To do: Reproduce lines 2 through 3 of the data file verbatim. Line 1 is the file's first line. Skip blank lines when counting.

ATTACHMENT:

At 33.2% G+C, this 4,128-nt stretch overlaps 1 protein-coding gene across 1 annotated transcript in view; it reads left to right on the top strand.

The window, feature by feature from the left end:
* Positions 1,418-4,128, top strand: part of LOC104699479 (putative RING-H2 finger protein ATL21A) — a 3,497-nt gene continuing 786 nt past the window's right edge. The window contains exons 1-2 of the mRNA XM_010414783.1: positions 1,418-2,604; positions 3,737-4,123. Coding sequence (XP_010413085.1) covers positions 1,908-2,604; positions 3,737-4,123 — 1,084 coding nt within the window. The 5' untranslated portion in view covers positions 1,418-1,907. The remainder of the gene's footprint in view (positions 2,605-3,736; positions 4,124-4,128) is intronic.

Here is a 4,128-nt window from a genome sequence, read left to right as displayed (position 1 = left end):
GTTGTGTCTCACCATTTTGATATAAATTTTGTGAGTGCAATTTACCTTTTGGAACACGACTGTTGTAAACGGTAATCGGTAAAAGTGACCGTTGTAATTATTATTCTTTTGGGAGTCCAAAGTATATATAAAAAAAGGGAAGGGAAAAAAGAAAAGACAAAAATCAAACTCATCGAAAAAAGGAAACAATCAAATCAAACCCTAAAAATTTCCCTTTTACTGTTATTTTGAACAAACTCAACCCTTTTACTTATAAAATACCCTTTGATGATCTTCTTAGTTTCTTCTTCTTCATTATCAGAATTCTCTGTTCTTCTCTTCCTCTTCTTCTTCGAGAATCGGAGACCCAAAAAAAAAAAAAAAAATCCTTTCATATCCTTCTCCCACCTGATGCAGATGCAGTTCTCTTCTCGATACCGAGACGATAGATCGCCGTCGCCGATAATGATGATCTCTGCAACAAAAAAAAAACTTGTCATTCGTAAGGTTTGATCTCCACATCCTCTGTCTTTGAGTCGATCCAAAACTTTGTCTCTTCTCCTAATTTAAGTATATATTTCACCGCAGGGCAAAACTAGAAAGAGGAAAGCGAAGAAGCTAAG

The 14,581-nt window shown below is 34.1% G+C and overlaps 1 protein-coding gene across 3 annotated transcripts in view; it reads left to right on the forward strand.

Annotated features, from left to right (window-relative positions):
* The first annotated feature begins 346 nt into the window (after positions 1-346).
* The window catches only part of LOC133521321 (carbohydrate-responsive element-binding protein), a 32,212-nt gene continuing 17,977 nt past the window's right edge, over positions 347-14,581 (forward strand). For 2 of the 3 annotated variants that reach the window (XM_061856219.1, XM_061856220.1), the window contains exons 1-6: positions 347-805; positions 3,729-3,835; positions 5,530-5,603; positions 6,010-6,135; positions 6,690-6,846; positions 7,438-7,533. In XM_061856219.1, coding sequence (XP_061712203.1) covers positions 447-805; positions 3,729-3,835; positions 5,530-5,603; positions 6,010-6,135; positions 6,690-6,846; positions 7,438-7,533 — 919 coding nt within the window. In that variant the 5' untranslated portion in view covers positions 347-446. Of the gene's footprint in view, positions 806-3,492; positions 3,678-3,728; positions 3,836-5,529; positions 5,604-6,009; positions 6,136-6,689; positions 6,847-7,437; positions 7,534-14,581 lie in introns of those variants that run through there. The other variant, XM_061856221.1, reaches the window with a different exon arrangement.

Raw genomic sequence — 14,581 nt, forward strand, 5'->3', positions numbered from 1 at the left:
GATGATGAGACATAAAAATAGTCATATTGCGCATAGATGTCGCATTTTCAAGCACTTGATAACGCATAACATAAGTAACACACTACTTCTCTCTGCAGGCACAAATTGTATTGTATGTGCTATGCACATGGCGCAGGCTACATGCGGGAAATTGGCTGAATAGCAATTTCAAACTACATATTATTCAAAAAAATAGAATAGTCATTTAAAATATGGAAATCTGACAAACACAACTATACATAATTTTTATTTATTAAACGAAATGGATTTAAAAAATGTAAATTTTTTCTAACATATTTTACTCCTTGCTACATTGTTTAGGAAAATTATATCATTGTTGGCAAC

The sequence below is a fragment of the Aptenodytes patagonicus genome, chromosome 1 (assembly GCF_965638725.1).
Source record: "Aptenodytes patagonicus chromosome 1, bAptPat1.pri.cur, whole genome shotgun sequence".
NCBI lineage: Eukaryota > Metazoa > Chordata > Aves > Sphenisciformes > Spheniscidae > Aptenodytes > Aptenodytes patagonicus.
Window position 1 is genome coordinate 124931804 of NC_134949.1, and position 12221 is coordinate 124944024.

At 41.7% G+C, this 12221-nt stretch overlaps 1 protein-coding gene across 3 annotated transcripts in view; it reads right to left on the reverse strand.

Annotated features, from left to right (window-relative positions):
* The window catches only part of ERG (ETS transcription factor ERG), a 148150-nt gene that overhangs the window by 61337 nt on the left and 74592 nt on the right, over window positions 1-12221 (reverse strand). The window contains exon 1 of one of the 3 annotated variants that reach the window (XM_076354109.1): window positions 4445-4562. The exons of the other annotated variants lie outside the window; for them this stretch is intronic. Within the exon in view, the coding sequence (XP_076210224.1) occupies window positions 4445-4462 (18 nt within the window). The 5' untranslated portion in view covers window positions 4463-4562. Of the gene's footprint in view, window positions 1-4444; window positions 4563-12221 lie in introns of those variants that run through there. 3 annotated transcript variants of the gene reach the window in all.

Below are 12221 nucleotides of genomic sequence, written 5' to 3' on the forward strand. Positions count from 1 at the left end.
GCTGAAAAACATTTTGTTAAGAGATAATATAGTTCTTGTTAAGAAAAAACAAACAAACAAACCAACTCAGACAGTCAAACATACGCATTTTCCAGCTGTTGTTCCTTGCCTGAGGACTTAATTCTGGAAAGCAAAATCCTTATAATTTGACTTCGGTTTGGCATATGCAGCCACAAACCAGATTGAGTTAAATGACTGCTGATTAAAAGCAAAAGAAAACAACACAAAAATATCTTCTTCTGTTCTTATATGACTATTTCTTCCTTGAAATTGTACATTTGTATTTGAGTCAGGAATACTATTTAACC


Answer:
The window, feature by feature from the left end:
* Positions 1,418-4,128, top strand: part of LOC104699479 (putative RING-H2 finger protein ATL21A) — a 3,497-nt gene continuing 786 nt past the window's right edge. The window contains exons 1-2 of the mRNA XM_010414783.1: positions 1,418-2,604; positions 3,737-4,123. Coding sequence (XP_010413085.1) covers positions 1,908-2,604; positions 3,737-4,123 — 1,084 coding nt within the window. The 5' untranslated portion in view covers positions 1,418-1,907. The remainder of the gene's footprint in view (positions 2,605-3,736; positions 4,124-4,128) is intronic.